The Moon and Mars meet up on November 15

Mars is now slowly dragging itself over the eastern morning horizon a bit earlier each week as it makes its way towards opposition next July, and this week it meets up with the Moon going in the opposite direction. On the morning of 2017 November 15 (Wednesday) Mars and the Moon create a splendid photo opportunity as they come within 3 degrees of each other in the south-eastern morning sky. The Moon will be a thin waning crescent (New Moon is 3 days later on the November 18) while Mars will be at magnitude +1.8 and sporting a small diameter of 4 arc seconds. At a distance apart on the sky of just 3 degrees they will both fit comfortable in the field of view of a typical pair of medium power binoculars (say 15x70s). From London they will be around 12 degrees above the horizon at 05:00UT under a dark sky (but closer to only 8 degrees up from Glasgow).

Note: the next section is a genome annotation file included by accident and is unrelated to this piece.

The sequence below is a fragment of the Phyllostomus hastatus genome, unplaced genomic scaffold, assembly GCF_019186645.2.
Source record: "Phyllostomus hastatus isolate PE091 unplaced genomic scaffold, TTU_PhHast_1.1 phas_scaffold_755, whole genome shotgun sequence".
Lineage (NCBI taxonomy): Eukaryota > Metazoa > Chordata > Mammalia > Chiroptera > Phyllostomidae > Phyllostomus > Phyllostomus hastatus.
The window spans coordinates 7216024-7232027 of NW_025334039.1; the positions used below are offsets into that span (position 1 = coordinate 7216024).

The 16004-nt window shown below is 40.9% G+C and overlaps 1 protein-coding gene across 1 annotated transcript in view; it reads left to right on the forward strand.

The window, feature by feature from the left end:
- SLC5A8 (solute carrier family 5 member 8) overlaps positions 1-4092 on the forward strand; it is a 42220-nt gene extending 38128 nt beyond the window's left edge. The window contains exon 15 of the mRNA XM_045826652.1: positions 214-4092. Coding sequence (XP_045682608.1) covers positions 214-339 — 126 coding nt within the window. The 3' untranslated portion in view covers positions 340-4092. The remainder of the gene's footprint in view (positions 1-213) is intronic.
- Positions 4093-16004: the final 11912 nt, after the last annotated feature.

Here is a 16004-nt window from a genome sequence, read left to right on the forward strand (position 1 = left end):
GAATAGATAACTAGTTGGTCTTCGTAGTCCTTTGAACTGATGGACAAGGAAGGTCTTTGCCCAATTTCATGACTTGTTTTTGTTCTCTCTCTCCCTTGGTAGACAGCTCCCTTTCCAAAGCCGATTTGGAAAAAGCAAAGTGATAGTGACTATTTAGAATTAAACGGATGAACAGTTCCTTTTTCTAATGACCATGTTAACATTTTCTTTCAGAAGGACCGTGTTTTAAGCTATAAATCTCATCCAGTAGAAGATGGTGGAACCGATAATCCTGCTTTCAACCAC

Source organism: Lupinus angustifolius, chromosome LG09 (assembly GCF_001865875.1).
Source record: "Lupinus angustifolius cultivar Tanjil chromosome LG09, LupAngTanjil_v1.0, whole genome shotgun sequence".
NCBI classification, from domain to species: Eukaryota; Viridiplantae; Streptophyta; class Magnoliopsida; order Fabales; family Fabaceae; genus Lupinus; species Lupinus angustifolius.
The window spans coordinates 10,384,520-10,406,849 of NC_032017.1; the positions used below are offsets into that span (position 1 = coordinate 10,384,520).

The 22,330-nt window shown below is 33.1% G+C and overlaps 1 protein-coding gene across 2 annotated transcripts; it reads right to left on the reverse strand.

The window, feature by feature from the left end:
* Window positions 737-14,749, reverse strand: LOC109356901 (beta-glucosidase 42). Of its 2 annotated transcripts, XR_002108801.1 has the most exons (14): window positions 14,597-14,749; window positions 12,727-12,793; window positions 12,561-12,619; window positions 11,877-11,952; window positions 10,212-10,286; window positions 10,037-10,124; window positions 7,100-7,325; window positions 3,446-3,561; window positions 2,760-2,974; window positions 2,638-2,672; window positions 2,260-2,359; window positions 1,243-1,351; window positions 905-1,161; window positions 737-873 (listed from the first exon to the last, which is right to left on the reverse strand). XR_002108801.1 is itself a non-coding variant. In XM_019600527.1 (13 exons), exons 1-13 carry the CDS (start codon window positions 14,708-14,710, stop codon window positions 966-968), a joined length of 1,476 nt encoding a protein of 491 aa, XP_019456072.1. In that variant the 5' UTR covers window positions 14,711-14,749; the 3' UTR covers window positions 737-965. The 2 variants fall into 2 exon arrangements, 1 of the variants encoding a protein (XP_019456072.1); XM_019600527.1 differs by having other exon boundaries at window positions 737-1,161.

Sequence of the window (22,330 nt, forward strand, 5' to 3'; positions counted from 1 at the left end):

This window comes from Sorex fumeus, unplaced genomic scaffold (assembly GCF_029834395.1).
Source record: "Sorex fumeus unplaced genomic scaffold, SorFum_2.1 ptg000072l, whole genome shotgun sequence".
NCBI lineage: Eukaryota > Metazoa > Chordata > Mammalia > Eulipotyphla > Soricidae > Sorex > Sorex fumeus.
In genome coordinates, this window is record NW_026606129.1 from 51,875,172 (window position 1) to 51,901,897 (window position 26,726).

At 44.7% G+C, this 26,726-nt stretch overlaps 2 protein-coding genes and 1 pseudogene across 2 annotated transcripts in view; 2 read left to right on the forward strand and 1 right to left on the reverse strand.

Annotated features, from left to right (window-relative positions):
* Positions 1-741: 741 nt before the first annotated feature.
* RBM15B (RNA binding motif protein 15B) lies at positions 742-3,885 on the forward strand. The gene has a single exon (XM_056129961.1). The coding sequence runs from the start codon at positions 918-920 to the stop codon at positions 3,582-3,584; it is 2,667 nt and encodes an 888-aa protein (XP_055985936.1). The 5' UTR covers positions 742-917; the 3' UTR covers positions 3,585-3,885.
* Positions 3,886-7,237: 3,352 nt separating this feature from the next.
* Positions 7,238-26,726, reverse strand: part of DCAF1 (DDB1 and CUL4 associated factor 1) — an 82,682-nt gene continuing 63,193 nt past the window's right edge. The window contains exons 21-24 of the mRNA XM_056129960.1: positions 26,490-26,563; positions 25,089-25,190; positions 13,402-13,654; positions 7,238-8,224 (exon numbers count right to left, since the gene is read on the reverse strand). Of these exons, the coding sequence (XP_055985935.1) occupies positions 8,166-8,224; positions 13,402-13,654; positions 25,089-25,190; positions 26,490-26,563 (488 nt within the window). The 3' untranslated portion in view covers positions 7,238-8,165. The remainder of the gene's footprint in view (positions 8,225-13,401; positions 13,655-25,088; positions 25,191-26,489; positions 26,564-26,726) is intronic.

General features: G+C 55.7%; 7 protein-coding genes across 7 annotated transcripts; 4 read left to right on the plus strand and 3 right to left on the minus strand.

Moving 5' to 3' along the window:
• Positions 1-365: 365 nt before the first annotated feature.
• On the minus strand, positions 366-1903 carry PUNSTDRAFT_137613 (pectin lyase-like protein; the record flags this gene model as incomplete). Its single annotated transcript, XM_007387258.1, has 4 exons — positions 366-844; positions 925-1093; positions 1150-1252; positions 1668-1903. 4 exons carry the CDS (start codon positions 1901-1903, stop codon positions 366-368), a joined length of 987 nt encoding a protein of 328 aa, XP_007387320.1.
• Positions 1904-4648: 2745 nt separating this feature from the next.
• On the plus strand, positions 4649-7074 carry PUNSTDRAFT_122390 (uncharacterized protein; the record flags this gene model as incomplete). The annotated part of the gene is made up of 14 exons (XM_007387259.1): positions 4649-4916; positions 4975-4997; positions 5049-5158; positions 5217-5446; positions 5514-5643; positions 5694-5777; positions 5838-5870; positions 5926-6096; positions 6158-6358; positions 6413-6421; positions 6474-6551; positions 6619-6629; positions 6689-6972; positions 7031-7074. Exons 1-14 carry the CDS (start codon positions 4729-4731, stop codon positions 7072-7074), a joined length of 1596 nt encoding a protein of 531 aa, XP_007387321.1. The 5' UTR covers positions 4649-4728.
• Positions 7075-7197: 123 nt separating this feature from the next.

Mars rises on this date around 03:30 and the Moon a few minutes earlier. Sunrise is at 07:15 and the start of astronomical twilight at 05:17.

The chart below shows the pair at 05:00. The star to the south-east of the Moon is magnitude 4.4 theta Virginis.

If you have a brilliant eastern horizon and it just happens to be clear (unlikely I know) you may want to also watch Jupiter climb over the horizon at 05:45 (magnitude -1.7), closely followed by brilliant Venus (magnitude -3.9). This pair of planets were closest together on the morning of November 13 at less than half a degree apart but are still within 2 degrees of each other on the 15th..Do take care if you are searching with any optical aid, as the Sun will be rising shortly after 07:00.

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